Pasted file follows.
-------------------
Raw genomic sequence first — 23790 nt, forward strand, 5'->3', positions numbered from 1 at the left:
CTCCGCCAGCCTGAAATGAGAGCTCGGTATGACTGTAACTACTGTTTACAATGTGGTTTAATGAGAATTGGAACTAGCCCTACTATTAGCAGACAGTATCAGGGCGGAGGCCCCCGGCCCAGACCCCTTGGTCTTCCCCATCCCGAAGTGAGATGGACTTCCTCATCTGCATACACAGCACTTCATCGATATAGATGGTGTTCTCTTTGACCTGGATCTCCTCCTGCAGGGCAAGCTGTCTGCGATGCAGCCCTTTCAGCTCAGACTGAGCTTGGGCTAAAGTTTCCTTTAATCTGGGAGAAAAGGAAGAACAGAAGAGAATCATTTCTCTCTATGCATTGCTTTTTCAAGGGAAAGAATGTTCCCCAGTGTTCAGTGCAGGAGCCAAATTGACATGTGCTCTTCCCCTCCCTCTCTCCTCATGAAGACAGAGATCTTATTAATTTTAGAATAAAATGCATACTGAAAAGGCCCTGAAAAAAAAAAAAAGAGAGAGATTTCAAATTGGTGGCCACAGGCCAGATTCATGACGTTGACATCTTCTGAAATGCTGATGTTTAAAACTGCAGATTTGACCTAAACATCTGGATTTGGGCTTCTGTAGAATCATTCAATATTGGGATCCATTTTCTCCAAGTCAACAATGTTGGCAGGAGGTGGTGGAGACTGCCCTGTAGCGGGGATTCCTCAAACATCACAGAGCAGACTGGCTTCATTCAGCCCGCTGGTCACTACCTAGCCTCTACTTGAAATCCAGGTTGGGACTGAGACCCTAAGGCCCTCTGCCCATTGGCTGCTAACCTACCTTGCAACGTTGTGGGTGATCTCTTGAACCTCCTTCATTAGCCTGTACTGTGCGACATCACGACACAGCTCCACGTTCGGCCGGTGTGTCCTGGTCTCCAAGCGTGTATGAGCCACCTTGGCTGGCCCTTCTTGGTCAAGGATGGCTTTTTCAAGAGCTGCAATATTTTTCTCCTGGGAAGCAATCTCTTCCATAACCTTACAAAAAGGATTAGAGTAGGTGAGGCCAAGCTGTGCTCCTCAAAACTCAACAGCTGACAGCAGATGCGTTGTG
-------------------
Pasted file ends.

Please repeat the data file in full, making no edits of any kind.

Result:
Raw genomic sequence first — 23790 nt, forward strand, 5'->3', positions numbered from 1 at the left:
CTCCGCCAGCCTGAAATGAGAGCTCGGTATGACTGTAACTACTGTTTACAATGTGGTTTAATGAGAATTGGAACTAGCCCTACTATTAGCAGACAGTATCAGGGCGGAGGCCCCCGGCCCAGACCCCTTGGTCTTCCCCATCCCGAAGTGAGATGGACTTCCTCATCTGCATACACAGCACTTCATCGATATAGATGGTGTTCTCTTTGACCTGGATCTCCTCCTGCAGGGCAAGCTGTCTGCGATGCAGCCCTTTCAGCTCAGACTGAGCTTGGGCTAAAGTTTCCTTTAATCTGGGAGAAAAGGAAGAACAGAAGAGAATCATTTCTCTCTATGCATTGCTTTTTCAAGGGAAAGAATGTTCCCCAGTGTTCAGTGCAGGAGCCAAATTGACATGTGCTCTTCCCCTCCCTCTCTCCTCATGAAGACAGAGATCTTATTAATTTTAGAATAAAATGCATACTGAAAAGGCCCTGAAAAAAAAAAAAAGAGAGAGATTTCAAATTGGTGGCCACAGGCCAGATTCATGACGTTGACATCTTCTGAAATGCTGATGTTTAAAACTGCAGATTTGACCTAAACATCTGGATTTGGGCTTCTGTAGAATCATTCAATATTGGGATCCATTTTCTCCAAGTCAACAATGTTGGCAGGAGGTGGTGGAGACTGCCCTGTAGCGGGGATTCCTCAAACATCACAGAGCAGACTGGCTTCATTCAGCCCGCTGGTCACTACCTAGCCTCTACTTGAAATCCAGGTTGGGACTGAGACCCTAAGGCCCTCTGCCCATTGGCTGCTAACCTACCTTGCAACGTTGTGGGTGATCTCTTGAACCTCCTTCATTAGCCTGTACTGTGCGACATCACGACACAGCTCCACGTTCGGCCGGTGTGTCCTGGTCTCCAAGCGTGTATGAGCCACCTTGGCTGGCCCTTCTTGGTCAAGGATGGCTTTTTCAAGAGCTGCAATATTTTTCTCCTGGGAAGCAATCTCTTCCATAACCTTACAAAAAGGATTAGAGTAGGTGAGGCCAAGCTGTGCTCCTCAAAACTCAACAGCTGACAGCAGATGCGTTGTG